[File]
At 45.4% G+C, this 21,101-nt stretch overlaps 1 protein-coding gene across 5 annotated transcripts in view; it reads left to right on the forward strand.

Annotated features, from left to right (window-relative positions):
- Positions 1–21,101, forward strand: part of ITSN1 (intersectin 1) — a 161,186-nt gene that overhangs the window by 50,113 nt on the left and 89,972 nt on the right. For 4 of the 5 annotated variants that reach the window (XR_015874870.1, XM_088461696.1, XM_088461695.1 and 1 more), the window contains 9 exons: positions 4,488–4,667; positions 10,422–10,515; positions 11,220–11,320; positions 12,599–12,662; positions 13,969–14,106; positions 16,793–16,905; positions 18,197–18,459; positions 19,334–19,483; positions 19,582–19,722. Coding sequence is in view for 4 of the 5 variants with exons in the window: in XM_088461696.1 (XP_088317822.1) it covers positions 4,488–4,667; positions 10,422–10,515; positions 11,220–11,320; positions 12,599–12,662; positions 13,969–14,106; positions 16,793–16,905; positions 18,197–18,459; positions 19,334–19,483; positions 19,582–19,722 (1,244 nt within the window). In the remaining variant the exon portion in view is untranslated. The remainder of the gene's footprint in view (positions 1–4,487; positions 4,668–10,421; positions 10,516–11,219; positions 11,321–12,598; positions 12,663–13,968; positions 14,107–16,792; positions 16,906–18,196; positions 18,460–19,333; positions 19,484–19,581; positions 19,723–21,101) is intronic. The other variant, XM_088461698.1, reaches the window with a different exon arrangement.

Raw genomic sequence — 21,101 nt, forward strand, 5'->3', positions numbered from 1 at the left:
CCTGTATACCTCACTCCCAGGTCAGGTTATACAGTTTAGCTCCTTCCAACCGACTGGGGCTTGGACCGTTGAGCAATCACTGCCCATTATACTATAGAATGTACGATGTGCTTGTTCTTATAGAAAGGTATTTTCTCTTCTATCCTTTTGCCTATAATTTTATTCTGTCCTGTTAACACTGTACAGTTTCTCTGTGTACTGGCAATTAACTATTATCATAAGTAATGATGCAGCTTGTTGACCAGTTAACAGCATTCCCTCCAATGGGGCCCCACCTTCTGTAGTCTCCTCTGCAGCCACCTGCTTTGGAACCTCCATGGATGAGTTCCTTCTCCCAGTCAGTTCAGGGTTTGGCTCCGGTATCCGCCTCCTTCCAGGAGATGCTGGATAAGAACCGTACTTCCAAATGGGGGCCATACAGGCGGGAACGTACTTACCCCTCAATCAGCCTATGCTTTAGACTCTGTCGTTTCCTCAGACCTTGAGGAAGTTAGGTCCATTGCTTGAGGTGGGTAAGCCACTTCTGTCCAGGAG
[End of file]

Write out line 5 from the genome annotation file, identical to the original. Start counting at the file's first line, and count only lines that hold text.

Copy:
CCTGTATACCTCACTCCCAGGTCAGGTTATACAGTTTAGCTCCTTCCAACCGACTGGGGCTTGGACCGTTGAGCAATCACTGCCCATTATACTATAGAATGTACGATGTGCTTGTTCTTATAGAAAGGTATTTTCTCTTCTATCCTTTTGCCTATAATTTTATTCTGTCCTGTTAACACTGTACAGTTTCTCTGTGTACTGGCAATTAACTATTATCATAAGTAATGATGCAGCTTGTTGACCAGTTAACAGCATTCCCTCCAATGGGGCCCCACCTTCTGTAGTCTCCTCTGCAGCCACCTGCTTTGGAACCTCCATGGATGAGTTCCTTCTCCCAGTCAGTTCAGGGTTTGGCTCCGGTATCCGCCTCCTTCCAGGAGATGCTGGATAAGAACCGTACTTCCAAATGGGGGCCATACAGGCGGGAACGTACTTACCCCTCAATCAGCCTATGCTTTAGACTCTGTCGTTTCCTCAGACCTTGAGGAAGTTAGGTCCATTGCTTGAGGTGGGTAAGCCACTTCTGTCCAGGAG